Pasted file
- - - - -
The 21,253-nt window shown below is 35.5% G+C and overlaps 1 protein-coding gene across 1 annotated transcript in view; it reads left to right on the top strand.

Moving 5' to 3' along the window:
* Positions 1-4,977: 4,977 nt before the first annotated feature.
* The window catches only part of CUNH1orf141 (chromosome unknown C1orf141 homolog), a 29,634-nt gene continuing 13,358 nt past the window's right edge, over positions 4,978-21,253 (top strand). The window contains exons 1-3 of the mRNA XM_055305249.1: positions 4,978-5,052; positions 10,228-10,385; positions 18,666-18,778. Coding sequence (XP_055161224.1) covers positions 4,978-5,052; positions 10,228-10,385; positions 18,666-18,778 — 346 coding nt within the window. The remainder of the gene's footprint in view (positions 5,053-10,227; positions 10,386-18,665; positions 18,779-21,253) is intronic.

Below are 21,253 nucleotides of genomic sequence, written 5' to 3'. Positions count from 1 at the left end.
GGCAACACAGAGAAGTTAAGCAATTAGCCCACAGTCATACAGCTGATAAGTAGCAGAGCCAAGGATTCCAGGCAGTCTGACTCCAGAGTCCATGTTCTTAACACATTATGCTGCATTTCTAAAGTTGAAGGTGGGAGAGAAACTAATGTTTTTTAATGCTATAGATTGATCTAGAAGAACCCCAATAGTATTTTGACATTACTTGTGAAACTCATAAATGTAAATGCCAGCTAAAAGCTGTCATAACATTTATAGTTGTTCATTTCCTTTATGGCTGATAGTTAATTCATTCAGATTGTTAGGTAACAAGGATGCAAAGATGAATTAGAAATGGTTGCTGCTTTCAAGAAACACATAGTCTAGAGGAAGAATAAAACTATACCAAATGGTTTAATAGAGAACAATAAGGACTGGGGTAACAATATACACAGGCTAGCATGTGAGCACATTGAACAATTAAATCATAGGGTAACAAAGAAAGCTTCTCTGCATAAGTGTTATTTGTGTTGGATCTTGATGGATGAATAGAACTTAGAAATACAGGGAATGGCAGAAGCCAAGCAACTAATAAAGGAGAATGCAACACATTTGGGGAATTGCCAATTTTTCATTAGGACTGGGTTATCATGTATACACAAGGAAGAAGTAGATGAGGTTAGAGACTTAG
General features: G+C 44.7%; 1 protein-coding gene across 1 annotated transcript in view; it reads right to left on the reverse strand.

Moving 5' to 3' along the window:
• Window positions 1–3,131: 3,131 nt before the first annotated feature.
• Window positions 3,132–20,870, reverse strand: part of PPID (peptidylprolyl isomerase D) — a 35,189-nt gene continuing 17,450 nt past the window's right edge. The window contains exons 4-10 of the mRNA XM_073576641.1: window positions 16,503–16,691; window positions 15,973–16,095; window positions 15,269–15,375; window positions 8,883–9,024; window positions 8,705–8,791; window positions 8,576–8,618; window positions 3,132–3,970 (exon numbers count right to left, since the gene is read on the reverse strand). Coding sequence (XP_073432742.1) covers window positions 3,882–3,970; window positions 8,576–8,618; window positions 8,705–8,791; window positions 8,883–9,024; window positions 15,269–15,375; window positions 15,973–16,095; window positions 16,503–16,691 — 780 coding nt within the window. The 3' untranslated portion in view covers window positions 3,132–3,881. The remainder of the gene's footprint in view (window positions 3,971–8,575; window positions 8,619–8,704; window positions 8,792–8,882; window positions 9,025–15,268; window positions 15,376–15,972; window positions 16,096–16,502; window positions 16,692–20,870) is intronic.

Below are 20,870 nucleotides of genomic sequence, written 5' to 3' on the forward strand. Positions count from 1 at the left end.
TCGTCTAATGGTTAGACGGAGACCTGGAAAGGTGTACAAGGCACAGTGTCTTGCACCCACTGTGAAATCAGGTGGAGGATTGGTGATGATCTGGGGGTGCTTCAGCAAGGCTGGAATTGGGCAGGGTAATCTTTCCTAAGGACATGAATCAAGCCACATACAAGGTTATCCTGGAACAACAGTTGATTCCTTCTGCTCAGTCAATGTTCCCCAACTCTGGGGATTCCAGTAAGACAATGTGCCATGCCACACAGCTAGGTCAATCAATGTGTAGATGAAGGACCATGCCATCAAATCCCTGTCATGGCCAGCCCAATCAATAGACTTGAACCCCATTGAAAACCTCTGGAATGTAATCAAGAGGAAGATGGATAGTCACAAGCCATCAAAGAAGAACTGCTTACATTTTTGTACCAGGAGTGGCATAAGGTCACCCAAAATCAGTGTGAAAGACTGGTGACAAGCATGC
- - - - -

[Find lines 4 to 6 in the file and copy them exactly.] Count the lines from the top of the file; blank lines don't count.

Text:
* The window catches only part of CUNH1orf141 (chromosome unknown C1orf141 homolog), a 29,634-nt gene continuing 13,358 nt past the window's right edge, over positions 4,978-21,253 (top strand). The window contains exons 1-3 of the mRNA XM_055305249.1: positions 4,978-5,052; positions 10,228-10,385; positions 18,666-18,778. Coding sequence (XP_055161224.1) covers positions 4,978-5,052; positions 10,228-10,385; positions 18,666-18,778 — 346 coding nt within the window. The remainder of the gene's footprint in view (positions 5,053-10,227; positions 10,386-18,665; positions 18,779-21,253) is intronic.

Below are 21,253 nucleotides of genomic sequence, written 5' to 3'. Positions count from 1 at the left end.
GGCAACACAGAGAAGTTAAGCAATTAGCCCACAGTCATACAGCTGATAAGTAGCAGAGCCAAGGATTCCAGGCAGTCTGACTCCAGAGTCCATGTTCTTAACACATTATGCTGCATTTCTAAAGTTGAAGGTGGGAGAGAAACTAATGTTTTTTAATGCTATAGATTGATCTAGAAGAACCCCAATAGTATTTTGACATTACTTGTGAAACTCATAAATGTAAATGCCAGCTAAAAGCTGTCATAACATTTATAGTTGTTCATTTCCTTTATGGCTGATAGTTAATTCATTCAGATTGTTAGGTAACAAGGATGCAAAGATGAATTAGAAATGGTTGCTGCTTTCAAGAAACACATAGTCTAGAGGAAGAATAAAACTATACCAAATGGTTTAATAGAGAACAATAAGGACTGGGGTAACAATATACACAGGCTAGCATGTGAGCACATTGAACAATTAAATCATAGGGTAACAAAGAAAGCTTCTCTGCATAAGTGTTATTTGTGTTGGATCTTGATGGATGAATAGAACTTAGAAATACAGGGAATGGCAGAAGCCAAGCAACTAATAAAGGAGAATGCAACACATTTGGGGAATTGCCAATTTTTCATTAGGACTGGGTTATCATGTATACACAAGGAAGAAGTAGATGAGGTTAGAGACTTAG